One size fits all approaches to app development generally results in an ill-fitting media app of little appeal
However much I may dislike replica editions, or mobile apps that are simply RSS readers, the reality is that many media apps get launched that simply end up being ignored, and are easily replaced with better apps down the line. Sometimes launching an app that sinks like a stone is good for everyone involved.
The one question rarely asked by publishers about to launch new apps is what will be new about the app itself, what new content, or new service will it provide readers. The reason for this is that by being completely print centric, the goal of the mobile app ends up being simply to replicate the print product on a new platform.
One barrier holding back many new media apps is that the services and capabilities being offered the publisher by their own development teams, or outside vendors, is limited. I’ve looked at many mobile app services and generally see the same ol’ widgets and RSS reader features. Many vendors come up with a list of options for their customers on the day they open up shop and they sell the heck out of their services, never bothering to update their offerings after they have started. One very good mobile app developer, one I’ve spoken to many times, hasn’t even updated their own website in a year and half because they haven’t added any new services in so long.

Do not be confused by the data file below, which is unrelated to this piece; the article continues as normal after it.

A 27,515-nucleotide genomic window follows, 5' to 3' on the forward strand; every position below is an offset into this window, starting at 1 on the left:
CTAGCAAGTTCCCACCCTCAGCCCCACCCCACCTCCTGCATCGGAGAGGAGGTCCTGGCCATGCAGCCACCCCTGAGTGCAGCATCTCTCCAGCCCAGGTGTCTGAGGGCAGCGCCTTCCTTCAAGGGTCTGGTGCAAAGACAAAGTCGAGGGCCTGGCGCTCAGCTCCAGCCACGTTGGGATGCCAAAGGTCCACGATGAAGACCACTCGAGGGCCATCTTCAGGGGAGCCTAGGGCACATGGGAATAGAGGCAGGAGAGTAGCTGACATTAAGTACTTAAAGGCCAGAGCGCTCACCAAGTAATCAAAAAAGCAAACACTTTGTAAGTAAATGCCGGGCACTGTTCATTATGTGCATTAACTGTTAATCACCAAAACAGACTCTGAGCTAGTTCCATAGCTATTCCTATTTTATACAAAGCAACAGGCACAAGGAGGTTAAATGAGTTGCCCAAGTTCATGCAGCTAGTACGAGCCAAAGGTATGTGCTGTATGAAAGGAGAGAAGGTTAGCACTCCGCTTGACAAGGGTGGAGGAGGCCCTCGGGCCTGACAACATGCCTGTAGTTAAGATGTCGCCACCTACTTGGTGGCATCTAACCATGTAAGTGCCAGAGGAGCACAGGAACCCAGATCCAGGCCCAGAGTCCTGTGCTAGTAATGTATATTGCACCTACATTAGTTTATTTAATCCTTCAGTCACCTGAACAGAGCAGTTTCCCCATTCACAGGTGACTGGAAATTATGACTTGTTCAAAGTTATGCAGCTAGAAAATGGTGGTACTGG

The mobile apps that I have enjoyed using the most over the past year have been apps that have presented a very different set of content options that what the publisher currently offers online or in their original branded app. The NYT app for iPhone, for instance, has an incredibly deep level of content, yet nothing that the paper’s website can’t offer me, just in a more readable format for my phone. It’s The Scoop app, however, is certainly more fun and interesting in concept, though the paper doesn’t seem very committed to expanding and improving it at this point.
Likewise, the Boston Herald Baseball 2011 app has proven quite useful, and now that the Red Sox are surging, probably is getting quite a bit of use from New England baseball fans. Meanwhile, the paper’s main news app is a vendor created app that would have been wonderful in 2008, but looks dated now, and which sports a look that is consistent between apps developed by the same company, but does not give the Herald a consistent look with their own properties. Whose app is this anyways? The publishers or the developers?
This lack of imagination on the part of publishers is one reason that some of the most interesting work is being done by independent publishers – those are developing for the smartphone or tablet exclusively. Photography apps, historical apps, and book apps are providing traditional print publishers with plenty of new ideas that old media, because of the wealth of content at its disposal, could build on with their own offerings.